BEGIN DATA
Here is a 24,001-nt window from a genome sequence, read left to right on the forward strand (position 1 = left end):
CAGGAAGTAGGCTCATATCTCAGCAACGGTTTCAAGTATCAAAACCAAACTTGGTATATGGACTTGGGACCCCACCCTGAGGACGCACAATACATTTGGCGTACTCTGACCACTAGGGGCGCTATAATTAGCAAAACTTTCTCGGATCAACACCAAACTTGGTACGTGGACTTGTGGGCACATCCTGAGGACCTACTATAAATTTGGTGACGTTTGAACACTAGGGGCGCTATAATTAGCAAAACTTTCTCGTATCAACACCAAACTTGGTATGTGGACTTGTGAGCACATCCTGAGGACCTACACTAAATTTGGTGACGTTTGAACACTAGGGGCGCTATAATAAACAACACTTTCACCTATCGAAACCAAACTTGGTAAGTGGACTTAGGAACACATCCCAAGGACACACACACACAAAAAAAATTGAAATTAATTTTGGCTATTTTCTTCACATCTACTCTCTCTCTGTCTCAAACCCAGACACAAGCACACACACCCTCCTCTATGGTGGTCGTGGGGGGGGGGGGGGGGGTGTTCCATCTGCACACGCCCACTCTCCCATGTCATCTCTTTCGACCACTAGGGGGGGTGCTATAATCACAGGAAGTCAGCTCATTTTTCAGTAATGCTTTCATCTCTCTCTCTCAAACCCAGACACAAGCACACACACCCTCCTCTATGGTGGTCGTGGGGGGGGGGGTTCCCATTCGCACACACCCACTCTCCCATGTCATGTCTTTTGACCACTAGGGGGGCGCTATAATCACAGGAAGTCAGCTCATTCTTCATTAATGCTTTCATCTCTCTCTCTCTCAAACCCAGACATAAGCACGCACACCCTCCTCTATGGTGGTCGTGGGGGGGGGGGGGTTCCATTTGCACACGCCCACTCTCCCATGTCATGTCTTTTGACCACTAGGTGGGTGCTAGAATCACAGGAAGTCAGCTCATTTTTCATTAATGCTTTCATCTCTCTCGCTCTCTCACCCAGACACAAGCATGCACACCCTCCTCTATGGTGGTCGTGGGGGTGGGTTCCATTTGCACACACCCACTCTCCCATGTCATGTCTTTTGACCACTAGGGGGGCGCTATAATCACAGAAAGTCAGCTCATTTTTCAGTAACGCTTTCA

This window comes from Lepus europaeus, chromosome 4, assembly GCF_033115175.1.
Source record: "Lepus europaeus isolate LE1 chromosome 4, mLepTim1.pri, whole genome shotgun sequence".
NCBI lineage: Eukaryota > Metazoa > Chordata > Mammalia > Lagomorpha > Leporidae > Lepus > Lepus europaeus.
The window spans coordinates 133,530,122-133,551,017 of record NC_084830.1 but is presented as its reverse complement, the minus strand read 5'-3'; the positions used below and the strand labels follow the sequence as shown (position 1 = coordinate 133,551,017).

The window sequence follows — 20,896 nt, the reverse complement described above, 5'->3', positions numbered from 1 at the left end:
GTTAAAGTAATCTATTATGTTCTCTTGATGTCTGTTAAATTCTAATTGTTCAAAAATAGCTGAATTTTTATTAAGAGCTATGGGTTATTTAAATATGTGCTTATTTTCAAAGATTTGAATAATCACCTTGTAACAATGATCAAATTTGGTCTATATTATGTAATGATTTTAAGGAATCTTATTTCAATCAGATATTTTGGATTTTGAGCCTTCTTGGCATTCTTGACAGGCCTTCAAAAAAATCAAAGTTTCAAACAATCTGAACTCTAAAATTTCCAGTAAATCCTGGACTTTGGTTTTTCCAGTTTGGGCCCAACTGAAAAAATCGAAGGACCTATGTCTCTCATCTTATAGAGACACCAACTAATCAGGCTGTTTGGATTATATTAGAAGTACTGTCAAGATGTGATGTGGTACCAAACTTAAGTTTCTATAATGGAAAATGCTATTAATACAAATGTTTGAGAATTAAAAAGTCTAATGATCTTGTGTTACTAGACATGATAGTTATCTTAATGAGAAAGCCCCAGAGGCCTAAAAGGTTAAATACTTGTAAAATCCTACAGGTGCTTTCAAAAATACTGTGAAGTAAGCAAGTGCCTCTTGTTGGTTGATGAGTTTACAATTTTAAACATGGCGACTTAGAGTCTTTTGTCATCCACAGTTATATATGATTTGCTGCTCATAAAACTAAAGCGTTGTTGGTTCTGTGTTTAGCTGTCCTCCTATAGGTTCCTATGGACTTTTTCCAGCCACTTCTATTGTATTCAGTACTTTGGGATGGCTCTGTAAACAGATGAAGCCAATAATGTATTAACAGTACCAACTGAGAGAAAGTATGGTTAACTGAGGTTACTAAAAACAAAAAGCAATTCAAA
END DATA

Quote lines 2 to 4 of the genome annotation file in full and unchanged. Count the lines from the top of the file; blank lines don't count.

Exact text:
CAGGAAGTAGGCTCATATCTCAGCAACGGTTTCAAGTATCAAAACCAAACTTGGTATATGGACTTGGGACCCCACCCTGAGGACGCACAATACATTTGGCGTACTCTGACCACTAGGGGCGCTATAATTAGCAAAACTTTCTCGGATCAACACCAAACTTGGTACGTGGACTTGTGGGCACATCCTGAGGACCTACTATAAATTTGGTGACGTTTGAACACTAGGGGCGCTATAATTAGCAAAACTTTCTCGTATCAACACCAAACTTGGTATGTGGACTTGTGAGCACATCCTGAGGACCTACACTAAATTTGGTGACGTTTGAACACTAGGGGCGCTATAATAAACAACACTTTCACCTATCGAAACCAAACTTGGTAAGTGGACTTAGGAACACATCCCAAGGACACACACACACAAAAAAAATTGAAATTAATTTTGGCTATTTTCTTCACATCTACTCTCTCTCTGTCTCAAACCCAGACACAAGCACACACACCCTCCTCTATGGTGGTCGTGGGGGGGGGGGGGGGGGTGTTCCATCTGCACACGCCCACTCTCCCATGTCATCTCTTTCGACCACTAGGGGGGGTGCTATAATCACAGGAAGTCAGCTCATTTTTCAGTAATGCTTTCATCTCTCTCTCTCAAACCCAGACACAAGCACACACACCCTCCTCTATGGTGGTCGTGGGGGGGGGGGTTCCCATTCGCACACACCCACTCTCCCATGTCATGTCTTTTGACCACTAGGGGGGCGCTATAATCACAGGAAGTCAGCTCATTCTTCATTAATGCTTTCATCTCTCTCTCTCTCAAACCCAGACATAAGCACGCACACCCTCCTCTATGGTGGTCGTGGGGGGGGGGGGGTTCCATTTGCACACGCCCACTCTCCCATGTCATGTCTTTTGACCACTAGGTGGGTGCTAGAATCACAGGAAGTCAGCTCATTTTTCATTAATGCTTTCATCTCTCTCGCTCTCTCACCCAGACACAAGCATGCACACCCTCCTCTATGGTGGTCGTGGGGGTGGGTTCCATTTGCACACACCCACTCTCCCATGTCATGTCTTTTGACCACTAGGGGGGCGCTATAATCACAGAAAGTCAGCTCATTTTTCAGTAACGCTTTCA

This window comes from Lepus europaeus, chromosome 4, assembly GCF_033115175.1.
Source record: "Lepus europaeus isolate LE1 chromosome 4, mLepTim1.pri, whole genome shotgun sequence".